By Mara Certic
Residents, builders and architects voiced firm opinions during a public hearing before the East Hampton Town Board last Thursday, which would reaffirm a part of the code, prohibiting bedrooms in cellars throughout the town.
Councilman Peter Van Scoyoc explained this week that during the administration of Supervisor Bill Wilkinson, the town decided it could no longer enforce a prohibition on basement bedrooms because the New York State building code allows them provided they are equipped with the appropriate egress, and the town is not supposed to have stricter rules than the state.
“So there was a proliferation of bedrooms in basements,” Mr. Van Scoyoc said. “Originally the purpose wasn’t that they’re unsafe—it’s a zoning issue. We didn’t want houses to be occupied by 10 more people.”
Local builders, however, were up in arms about the proposal to reassert the existing rule. Michael Forst, speaking on behalf of the Long Island Builders Institute, opposed the proposal.
“Affordable housing on the East End is in very short supply,” he said, adding that basement bedrooms are “often the only place where our young people can survive.”
Many speakers argued that allowing bedrooms in basements actually forces homeowners to bring their cellars up to code, and could also be a way to have people upgrade their septic systems.
“I think the elimination of bedrooms in basements in the code would be a mistake,” said Jack Forst. “I don’t think it’s going to eliminate any of the problems you have—we have code enforcement, we’re seeing in Montauk what a difference when you come down hard on an area that needs to be brought in,” he said.
Local builder Roy Dalene agreed, saying that expanding into the basement is one of the few affordable ways for a family to enlarge their home.
“This is a code enforcement issue—not a density issue,” he said. “For decades, this town government has taken tons away from code enforcement. This is the first administration that is empowering code enforcement and funding them properly and I applaud you for that.”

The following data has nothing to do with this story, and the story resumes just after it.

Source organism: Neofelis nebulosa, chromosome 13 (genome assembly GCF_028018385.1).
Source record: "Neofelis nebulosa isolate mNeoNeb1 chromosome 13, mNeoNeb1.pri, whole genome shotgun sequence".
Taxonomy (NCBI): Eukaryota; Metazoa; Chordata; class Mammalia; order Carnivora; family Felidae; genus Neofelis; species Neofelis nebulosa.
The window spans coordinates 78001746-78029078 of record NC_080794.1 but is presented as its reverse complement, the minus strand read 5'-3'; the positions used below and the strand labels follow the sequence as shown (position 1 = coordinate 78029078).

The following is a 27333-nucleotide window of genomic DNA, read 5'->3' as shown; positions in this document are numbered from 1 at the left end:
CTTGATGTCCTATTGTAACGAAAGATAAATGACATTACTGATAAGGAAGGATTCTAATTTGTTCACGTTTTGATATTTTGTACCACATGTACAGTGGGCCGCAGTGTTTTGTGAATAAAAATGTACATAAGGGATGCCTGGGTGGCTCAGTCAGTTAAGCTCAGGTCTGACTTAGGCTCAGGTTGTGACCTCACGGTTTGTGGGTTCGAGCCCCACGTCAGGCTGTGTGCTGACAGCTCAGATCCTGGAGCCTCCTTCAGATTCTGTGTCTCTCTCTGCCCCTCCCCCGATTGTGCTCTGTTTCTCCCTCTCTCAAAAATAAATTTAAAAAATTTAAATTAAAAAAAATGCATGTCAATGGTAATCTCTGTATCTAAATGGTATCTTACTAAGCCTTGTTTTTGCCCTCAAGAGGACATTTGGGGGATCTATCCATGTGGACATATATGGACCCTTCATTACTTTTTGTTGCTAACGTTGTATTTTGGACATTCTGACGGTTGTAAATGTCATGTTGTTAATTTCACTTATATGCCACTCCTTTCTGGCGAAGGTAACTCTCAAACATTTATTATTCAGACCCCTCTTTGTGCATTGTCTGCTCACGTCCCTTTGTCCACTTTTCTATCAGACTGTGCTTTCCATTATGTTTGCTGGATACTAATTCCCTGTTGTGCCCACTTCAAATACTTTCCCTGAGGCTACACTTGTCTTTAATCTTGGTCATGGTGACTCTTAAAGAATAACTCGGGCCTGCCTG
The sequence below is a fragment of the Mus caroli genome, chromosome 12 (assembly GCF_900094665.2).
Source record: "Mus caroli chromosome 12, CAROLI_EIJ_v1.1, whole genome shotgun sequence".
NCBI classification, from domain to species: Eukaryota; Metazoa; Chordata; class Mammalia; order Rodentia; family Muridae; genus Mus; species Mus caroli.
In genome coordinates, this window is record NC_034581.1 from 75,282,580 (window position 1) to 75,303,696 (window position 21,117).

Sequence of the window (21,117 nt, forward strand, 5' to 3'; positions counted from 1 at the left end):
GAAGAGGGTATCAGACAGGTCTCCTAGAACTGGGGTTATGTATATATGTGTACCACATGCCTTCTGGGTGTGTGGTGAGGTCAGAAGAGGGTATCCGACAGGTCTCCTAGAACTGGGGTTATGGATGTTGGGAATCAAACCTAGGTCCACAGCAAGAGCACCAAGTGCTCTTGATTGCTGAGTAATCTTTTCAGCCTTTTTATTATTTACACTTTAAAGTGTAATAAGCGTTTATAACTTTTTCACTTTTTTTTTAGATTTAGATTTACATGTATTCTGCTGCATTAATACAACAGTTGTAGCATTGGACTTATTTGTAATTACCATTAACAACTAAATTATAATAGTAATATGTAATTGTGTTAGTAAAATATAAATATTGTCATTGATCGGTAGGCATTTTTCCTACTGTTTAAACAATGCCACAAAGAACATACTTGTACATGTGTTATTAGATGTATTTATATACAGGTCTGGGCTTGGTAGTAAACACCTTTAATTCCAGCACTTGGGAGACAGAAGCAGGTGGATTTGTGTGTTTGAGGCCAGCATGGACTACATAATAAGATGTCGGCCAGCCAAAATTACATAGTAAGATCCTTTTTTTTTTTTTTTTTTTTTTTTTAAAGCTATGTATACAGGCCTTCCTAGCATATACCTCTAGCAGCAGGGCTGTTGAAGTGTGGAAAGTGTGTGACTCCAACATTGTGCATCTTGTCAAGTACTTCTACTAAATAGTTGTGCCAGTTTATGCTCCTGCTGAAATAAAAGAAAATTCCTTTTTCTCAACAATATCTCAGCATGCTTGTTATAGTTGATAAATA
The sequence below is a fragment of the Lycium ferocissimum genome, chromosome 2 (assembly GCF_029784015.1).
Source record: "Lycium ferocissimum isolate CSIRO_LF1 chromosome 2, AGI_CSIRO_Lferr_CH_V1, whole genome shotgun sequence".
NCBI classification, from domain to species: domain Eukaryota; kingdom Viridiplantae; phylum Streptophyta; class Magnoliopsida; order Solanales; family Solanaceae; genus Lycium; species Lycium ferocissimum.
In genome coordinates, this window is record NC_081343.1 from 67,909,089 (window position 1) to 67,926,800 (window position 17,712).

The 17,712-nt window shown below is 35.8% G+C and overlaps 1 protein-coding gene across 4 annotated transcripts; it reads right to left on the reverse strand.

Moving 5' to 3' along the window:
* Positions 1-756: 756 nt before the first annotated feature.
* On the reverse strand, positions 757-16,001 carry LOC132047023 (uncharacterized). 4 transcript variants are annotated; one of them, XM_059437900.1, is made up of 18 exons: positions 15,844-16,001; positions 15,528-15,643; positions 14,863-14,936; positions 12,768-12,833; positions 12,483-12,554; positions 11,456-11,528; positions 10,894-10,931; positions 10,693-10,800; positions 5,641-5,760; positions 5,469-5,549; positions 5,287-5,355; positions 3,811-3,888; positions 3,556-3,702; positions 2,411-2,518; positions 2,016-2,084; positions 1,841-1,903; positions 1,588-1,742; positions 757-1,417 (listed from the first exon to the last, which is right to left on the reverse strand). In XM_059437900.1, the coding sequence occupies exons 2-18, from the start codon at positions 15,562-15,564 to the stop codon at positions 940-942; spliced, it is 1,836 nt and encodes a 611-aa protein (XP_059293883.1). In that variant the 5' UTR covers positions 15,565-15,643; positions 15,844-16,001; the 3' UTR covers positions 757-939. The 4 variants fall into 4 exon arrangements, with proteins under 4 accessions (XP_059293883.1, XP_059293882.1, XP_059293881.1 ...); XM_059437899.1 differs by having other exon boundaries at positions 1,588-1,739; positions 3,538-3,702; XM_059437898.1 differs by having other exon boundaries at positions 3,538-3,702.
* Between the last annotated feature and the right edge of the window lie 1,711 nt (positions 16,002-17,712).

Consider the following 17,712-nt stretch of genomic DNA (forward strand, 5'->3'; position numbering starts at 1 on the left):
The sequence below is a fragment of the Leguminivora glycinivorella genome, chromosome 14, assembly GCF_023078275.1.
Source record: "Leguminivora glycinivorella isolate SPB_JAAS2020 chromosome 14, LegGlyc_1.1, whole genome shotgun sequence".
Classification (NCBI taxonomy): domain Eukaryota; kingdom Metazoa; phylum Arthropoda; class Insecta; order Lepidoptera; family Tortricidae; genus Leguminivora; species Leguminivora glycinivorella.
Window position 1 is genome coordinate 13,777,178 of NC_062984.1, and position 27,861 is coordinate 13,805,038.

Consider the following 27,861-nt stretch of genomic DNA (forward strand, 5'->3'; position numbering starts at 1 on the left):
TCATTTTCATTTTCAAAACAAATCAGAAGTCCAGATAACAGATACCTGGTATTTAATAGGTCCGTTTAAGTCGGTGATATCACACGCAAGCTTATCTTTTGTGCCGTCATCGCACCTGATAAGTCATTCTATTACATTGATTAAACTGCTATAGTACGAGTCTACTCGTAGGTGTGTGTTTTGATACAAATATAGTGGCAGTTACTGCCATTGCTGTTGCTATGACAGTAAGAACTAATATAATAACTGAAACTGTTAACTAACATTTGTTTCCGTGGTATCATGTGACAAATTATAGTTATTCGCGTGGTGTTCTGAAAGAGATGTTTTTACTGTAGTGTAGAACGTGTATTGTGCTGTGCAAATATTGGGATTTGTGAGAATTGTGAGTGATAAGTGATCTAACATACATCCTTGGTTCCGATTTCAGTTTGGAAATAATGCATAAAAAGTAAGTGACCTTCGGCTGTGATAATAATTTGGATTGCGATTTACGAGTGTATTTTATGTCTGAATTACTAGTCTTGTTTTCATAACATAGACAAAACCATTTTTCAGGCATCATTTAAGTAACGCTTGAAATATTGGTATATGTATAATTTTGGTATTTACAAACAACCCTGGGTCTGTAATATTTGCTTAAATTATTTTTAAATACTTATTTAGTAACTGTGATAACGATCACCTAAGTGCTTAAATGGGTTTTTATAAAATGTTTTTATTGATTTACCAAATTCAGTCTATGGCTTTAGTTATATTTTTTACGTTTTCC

He suggested the board pass a law requiring future administrations to fully fund code enforcement in order to allow them to do the job.
Springs resident David Buda was one of few speakers who supported the law. “This legislation will effect a very significant and much needed change,” he said, adding that he anticipated the negative response from the building community who “make their money and profit by maximizing build outs.”
John Woudsma addressed the board from three different points of view. As a homeowner, he said, putting an extra bedroom in a basement is not only cheaper, but also more energy efficient than building up or out. As a builder, “a greedy, scumbag builder,” he said, putting a bedroom below grade allows him to keep the mass of the house smaller. And as building inspector for the Village of Sagaponack, he recommend the town look into the many other mechanisms to put in place to deal with overcrowding.
Architect Judy Freeman did not object to the use of basement space as bedrooms—“ I would hate not to be able to use a basement for living,” she said. “But I think there should be no more than two floors of living space in a residence, and I thought that’s what was acceptable.”
Councilman Van Scoyoc said the town board would continue discussing the subject at future work sessions, and added that an outright prohibition might not be appropriate, adding that he understands the need and convenience of adding more sleeping quarters for growing families, or those with unexpected houseguests.